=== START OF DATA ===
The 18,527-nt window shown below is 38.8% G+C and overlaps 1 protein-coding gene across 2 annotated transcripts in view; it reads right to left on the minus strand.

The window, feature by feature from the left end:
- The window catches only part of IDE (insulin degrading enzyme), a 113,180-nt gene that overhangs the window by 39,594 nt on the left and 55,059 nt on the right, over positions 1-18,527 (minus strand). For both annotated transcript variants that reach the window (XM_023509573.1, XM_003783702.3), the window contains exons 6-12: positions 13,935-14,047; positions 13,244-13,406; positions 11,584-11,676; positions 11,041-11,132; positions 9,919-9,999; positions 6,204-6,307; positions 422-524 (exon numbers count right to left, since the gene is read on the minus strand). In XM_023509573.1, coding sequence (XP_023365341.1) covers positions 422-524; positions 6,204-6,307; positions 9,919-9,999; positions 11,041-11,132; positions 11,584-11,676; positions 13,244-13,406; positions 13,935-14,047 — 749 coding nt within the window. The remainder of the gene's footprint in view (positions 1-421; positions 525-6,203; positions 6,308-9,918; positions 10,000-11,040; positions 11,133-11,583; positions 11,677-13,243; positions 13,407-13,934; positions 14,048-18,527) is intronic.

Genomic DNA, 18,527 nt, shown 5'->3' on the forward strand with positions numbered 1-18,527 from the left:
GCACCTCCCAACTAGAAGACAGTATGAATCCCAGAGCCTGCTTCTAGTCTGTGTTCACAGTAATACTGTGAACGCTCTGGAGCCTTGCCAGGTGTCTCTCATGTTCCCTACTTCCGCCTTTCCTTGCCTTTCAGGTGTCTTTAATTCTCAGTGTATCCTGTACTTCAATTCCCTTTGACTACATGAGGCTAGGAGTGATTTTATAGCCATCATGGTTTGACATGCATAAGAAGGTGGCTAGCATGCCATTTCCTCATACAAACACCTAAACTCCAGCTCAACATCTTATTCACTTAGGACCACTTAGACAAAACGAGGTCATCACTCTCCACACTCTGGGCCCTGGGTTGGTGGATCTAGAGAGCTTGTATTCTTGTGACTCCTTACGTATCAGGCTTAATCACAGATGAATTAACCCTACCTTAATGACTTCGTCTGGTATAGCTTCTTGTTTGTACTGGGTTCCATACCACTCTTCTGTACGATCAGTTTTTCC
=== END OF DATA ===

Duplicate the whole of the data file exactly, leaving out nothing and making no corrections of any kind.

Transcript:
The 18,527-nt window shown below is 38.8% G+C and overlaps 1 protein-coding gene across 2 annotated transcripts in view; it reads right to left on the minus strand.

The window, feature by feature from the left end:
- The window catches only part of IDE (insulin degrading enzyme), a 113,180-nt gene that overhangs the window by 39,594 nt on the left and 55,059 nt on the right, over positions 1-18,527 (minus strand). For both annotated transcript variants that reach the window (XM_023509573.1, XM_003783702.3), the window contains exons 6-12: positions 13,935-14,047; positions 13,244-13,406; positions 11,584-11,676; positions 11,041-11,132; positions 9,919-9,999; positions 6,204-6,307; positions 422-524 (exon numbers count right to left, since the gene is read on the minus strand). In XM_023509573.1, coding sequence (XP_023365341.1) covers positions 422-524; positions 6,204-6,307; positions 9,919-9,999; positions 11,041-11,132; positions 11,584-11,676; positions 13,244-13,406; positions 13,935-14,047 — 749 coding nt within the window. The remainder of the gene's footprint in view (positions 1-421; positions 525-6,203; positions 6,308-9,918; positions 10,000-11,040; positions 11,133-11,583; positions 11,677-13,243; positions 13,407-13,934; positions 14,048-18,527) is intronic.

Genomic DNA, 18,527 nt, shown 5'->3' on the forward strand with positions numbered 1-18,527 from the left:
GCACCTCCCAACTAGAAGACAGTATGAATCCCAGAGCCTGCTTCTAGTCTGTGTTCACAGTAATACTGTGAACGCTCTGGAGCCTTGCCAGGTGTCTCTCATGTTCCCTACTTCCGCCTTTCCTTGCCTTTCAGGTGTCTTTAATTCTCAGTGTATCCTGTACTTCAATTCCCTTTGACTACATGAGGCTAGGAGTGATTTTATAGCCATCATGGTTTGACATGCATAAGAAGGTGGCTAGCATGCCATTTCCTCATACAAACACCTAAACTCCAGCTCAACATCTTATTCACTTAGGACCACTTAGACAAAACGAGGTCATCACTCTCCACACTCTGGGCCCTGGGTTGGTGGATCTAGAGAGCTTGTATTCTTGTGACTCCTTACGTATCAGGCTTAATCACAGATGAATTAACCCTACCTTAATGACTTCGTCTGGTATAGCTTCTTGTTTGTACTGGGTTCCATACCACTCTTCTGTACGATCAGTTTTTCC